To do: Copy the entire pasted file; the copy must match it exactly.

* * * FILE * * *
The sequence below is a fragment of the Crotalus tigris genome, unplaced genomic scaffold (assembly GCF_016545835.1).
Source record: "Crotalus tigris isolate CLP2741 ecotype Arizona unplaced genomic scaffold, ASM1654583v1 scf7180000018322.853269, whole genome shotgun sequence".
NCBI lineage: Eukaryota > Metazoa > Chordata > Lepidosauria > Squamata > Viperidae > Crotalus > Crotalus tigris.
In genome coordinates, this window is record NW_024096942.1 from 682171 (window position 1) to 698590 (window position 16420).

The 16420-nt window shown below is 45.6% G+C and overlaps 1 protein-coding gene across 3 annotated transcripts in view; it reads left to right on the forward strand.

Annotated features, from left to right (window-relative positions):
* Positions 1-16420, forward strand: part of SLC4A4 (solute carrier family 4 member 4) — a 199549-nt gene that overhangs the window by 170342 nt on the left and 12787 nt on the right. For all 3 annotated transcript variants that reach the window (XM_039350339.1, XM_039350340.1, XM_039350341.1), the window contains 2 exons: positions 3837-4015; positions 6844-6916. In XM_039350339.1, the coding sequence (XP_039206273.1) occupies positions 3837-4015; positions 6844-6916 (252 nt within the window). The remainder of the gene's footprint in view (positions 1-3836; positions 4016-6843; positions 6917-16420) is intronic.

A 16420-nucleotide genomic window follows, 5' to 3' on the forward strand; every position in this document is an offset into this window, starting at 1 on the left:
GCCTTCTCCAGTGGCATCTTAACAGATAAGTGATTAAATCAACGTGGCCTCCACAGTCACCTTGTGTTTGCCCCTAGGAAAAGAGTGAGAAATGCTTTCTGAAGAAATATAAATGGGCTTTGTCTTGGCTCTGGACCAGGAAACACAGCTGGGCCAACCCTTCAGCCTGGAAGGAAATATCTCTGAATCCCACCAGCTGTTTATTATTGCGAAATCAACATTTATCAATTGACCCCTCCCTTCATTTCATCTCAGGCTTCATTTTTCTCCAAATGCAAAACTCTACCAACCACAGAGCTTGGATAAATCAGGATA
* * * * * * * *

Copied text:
The sequence below is a fragment of the Crotalus tigris genome, unplaced genomic scaffold (assembly GCF_016545835.1).
Source record: "Crotalus tigris isolate CLP2741 ecotype Arizona unplaced genomic scaffold, ASM1654583v1 scf7180000018322.853269, whole genome shotgun sequence".
NCBI lineage: Eukaryota > Metazoa > Chordata > Lepidosauria > Squamata > Viperidae > Crotalus > Crotalus tigris.
In genome coordinates, this window is record NW_024096942.1 from 682171 (window position 1) to 698590 (window position 16420).

The 16420-nt window shown below is 45.6% G+C and overlaps 1 protein-coding gene across 3 annotated transcripts in view; it reads left to right on the forward strand.

Annotated features, from left to right (window-relative positions):
* Positions 1-16420, forward strand: part of SLC4A4 (solute carrier family 4 member 4) — a 199549-nt gene that overhangs the window by 170342 nt on the left and 12787 nt on the right. For all 3 annotated transcript variants that reach the window (XM_039350339.1, XM_039350340.1, XM_039350341.1), the window contains 2 exons: positions 3837-4015; positions 6844-6916. In XM_039350339.1, the coding sequence (XP_039206273.1) occupies positions 3837-4015; positions 6844-6916 (252 nt within the window). The remainder of the gene's footprint in view (positions 1-3836; positions 4016-6843; positions 6917-16420) is intronic.

A 16420-nucleotide genomic window follows, 5' to 3' on the forward strand; every position in this document is an offset into this window, starting at 1 on the left:
GCCTTCTCCAGTGGCATCTTAACAGATAAGTGATTAAATCAACGTGGCCTCCACAGTCACCTTGTGTTTGCCCCTAGGAAAAGAGTGAGAAATGCTTTCTGAAGAAATATAAATGGGCTTTGTCTTGGCTCTGGACCAGGAAACACAGCTGGGCCAACCCTTCAGCCTGGAAGGAAATATCTCTGAATCCCACCAGCTGTTTATTATTGCGAAATCAACATTTATCAATTGACCCCTCCCTTCATTTCATCTCAGGCTTCATTTTTCTCCAAATGCAAAACTCTACCAACCACAGAGCTTGGATAAATCAGGATA